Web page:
Nearly a third of America's 'generation y' have used mobile banking over the last three months and many are prepared to switch providers to get it, according to Javelin Strategy & Research.
With Gen Y (12-32 year olds) set to earn more than any other generation within 10 years, banks need to tap technology to attract them, offering services such as mobile, personal finance management and person-to-person payments, says Javelin.
About 28% of Gen Y consumers have used mobile banking in the past 90 days, compared with 18% of all people. Not only do they use it, young people switch banks for it, use it frequently, and value it.
Javelin's research also shows that Gen Y consumers have a lower satisfaction rate than that of the general population, which produces a higher switching rate and increases customer retention costs.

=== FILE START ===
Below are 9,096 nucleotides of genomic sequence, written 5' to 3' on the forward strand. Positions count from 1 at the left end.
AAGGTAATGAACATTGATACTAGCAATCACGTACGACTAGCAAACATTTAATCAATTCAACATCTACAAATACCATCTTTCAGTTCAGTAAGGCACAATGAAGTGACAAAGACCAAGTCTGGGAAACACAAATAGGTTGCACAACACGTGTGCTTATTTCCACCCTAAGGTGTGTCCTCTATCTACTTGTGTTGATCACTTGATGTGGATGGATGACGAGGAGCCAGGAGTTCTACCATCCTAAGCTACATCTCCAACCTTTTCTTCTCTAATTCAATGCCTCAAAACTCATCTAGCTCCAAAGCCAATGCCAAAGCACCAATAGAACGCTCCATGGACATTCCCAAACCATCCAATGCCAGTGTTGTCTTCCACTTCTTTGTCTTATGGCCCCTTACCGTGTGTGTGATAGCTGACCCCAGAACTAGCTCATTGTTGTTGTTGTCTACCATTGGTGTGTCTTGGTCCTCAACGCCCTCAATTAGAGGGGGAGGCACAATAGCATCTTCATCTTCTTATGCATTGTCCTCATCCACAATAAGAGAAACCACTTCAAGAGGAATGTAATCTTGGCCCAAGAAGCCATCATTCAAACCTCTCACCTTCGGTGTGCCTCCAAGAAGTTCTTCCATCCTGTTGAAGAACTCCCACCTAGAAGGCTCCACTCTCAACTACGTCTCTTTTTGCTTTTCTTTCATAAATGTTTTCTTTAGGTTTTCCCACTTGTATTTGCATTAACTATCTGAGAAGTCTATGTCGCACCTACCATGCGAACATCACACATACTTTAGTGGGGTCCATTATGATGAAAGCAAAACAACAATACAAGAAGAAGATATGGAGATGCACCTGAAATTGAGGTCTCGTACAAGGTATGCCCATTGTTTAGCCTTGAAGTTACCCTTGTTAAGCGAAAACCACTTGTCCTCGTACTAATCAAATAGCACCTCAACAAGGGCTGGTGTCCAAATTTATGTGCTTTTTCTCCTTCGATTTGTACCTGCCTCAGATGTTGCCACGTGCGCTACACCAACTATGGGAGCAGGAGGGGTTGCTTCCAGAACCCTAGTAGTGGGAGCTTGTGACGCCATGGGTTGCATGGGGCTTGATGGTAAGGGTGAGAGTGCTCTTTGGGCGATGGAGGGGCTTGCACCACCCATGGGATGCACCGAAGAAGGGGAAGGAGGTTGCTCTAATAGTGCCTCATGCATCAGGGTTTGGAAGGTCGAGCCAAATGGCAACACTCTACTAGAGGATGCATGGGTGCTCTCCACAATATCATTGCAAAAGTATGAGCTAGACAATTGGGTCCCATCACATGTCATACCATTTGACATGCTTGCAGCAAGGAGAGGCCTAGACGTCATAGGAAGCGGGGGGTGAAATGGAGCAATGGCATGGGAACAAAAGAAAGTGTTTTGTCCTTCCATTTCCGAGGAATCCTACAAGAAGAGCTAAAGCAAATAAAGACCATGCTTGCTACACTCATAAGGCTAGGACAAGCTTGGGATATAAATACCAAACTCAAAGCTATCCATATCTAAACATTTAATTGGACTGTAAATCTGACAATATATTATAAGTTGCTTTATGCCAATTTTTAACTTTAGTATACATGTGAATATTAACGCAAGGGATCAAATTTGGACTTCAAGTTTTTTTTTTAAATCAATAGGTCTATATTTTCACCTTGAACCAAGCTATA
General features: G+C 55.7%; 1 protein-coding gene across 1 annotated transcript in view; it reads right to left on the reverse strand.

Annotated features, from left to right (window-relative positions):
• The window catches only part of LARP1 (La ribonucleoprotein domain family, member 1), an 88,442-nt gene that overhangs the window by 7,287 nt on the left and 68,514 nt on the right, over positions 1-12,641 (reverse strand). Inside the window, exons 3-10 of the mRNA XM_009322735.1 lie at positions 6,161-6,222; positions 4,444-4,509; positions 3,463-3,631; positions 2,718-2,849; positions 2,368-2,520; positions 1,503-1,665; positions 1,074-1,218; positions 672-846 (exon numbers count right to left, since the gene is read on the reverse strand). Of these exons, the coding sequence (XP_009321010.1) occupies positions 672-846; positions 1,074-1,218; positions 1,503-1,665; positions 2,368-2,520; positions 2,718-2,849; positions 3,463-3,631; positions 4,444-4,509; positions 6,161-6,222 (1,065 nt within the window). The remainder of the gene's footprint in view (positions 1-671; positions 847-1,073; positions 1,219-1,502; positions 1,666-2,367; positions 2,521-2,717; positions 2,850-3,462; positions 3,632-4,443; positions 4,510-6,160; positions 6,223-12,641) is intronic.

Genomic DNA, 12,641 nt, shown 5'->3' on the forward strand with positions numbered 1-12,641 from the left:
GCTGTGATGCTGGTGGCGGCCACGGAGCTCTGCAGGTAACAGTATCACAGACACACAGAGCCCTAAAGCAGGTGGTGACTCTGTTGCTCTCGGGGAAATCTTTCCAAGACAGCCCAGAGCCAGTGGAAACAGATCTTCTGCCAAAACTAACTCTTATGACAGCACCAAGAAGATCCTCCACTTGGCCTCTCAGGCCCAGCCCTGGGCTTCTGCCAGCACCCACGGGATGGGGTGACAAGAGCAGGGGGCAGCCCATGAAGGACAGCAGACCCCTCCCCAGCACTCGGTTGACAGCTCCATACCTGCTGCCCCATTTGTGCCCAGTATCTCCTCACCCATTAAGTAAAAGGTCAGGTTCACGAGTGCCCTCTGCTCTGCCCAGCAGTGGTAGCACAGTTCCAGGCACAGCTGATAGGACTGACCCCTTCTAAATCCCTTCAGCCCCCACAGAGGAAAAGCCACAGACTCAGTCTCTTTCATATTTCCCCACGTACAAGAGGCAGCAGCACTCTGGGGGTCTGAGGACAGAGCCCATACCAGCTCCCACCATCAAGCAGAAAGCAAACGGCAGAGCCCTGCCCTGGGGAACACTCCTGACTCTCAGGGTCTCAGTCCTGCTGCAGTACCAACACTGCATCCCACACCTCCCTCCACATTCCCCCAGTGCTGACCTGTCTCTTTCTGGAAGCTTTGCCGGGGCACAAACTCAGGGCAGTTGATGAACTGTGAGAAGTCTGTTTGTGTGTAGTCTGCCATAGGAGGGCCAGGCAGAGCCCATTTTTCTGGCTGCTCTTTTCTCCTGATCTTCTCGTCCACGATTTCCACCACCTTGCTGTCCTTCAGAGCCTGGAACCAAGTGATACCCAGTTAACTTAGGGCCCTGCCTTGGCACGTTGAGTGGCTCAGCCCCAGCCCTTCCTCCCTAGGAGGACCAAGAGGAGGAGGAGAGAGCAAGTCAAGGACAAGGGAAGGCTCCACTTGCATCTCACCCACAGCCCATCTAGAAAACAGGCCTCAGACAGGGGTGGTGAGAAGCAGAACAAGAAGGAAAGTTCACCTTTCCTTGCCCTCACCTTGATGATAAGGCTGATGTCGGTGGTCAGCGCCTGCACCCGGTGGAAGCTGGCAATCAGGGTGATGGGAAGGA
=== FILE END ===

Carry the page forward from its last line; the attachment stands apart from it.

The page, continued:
Since Gen Y shows a strong preference for electronic and mobile interaction, providers have a chance to guide them toward these less expensive channels.
Mary Monahan, research director, Javelin, says that with regulatory moves to cap card fees disproportionately affecting Gen Y, banks need to look at how they can make money from other services.
"Since interchange and overdraft revenue from debit card transactions has subsidised such services as free checking and free direct deposit accounts for the past decade, FIs will need to determine- from a profitability standpoint - what to do about these free services," says Monahan.